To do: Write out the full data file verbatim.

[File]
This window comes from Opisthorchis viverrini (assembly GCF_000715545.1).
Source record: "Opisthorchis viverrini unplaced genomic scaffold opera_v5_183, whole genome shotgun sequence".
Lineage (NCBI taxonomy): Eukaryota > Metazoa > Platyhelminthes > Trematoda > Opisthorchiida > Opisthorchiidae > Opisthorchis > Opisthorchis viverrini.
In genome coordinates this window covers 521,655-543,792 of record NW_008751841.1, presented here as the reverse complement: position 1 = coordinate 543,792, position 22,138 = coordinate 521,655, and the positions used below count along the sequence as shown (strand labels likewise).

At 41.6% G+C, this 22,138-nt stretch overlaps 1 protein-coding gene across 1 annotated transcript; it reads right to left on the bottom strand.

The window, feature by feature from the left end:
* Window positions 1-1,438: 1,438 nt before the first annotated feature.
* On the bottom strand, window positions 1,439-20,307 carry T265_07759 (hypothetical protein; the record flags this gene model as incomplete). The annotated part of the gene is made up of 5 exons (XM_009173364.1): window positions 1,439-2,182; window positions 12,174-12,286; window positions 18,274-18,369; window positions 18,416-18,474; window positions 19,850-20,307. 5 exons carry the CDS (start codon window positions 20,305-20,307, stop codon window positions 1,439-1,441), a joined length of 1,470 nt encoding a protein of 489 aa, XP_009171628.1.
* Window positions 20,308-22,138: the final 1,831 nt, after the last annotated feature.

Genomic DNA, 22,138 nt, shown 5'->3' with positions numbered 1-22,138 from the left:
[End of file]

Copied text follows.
This window comes from Opisthorchis viverrini (assembly GCF_000715545.1).
Source record: "Opisthorchis viverrini unplaced genomic scaffold opera_v5_183, whole genome shotgun sequence".
Lineage (NCBI taxonomy): Eukaryota > Metazoa > Platyhelminthes > Trematoda > Opisthorchiida > Opisthorchiidae > Opisthorchis > Opisthorchis viverrini.
In genome coordinates this window covers 521,655-543,792 of record NW_008751841.1, presented here as the reverse complement: position 1 = coordinate 543,792, position 22,138 = coordinate 521,655, and the positions used below count along the sequence as shown (strand labels likewise).

At 41.6% G+C, this 22,138-nt stretch overlaps 1 protein-coding gene across 1 annotated transcript; it reads right to left on the bottom strand.

The window, feature by feature from the left end:
* Window positions 1-1,438: 1,438 nt before the first annotated feature.
* On the bottom strand, window positions 1,439-20,307 carry T265_07759 (hypothetical protein; the record flags this gene model as incomplete). The annotated part of the gene is made up of 5 exons (XM_009173364.1): window positions 1,439-2,182; window positions 12,174-12,286; window positions 18,274-18,369; window positions 18,416-18,474; window positions 19,850-20,307. 5 exons carry the CDS (start codon window positions 20,305-20,307, stop codon window positions 1,439-1,441), a joined length of 1,470 nt encoding a protein of 489 aa, XP_009171628.1.
* Window positions 20,308-22,138: the final 1,831 nt, after the last annotated feature.

Genomic DNA, 22,138 nt, shown 5'->3' with positions numbered 1-22,138 from the left: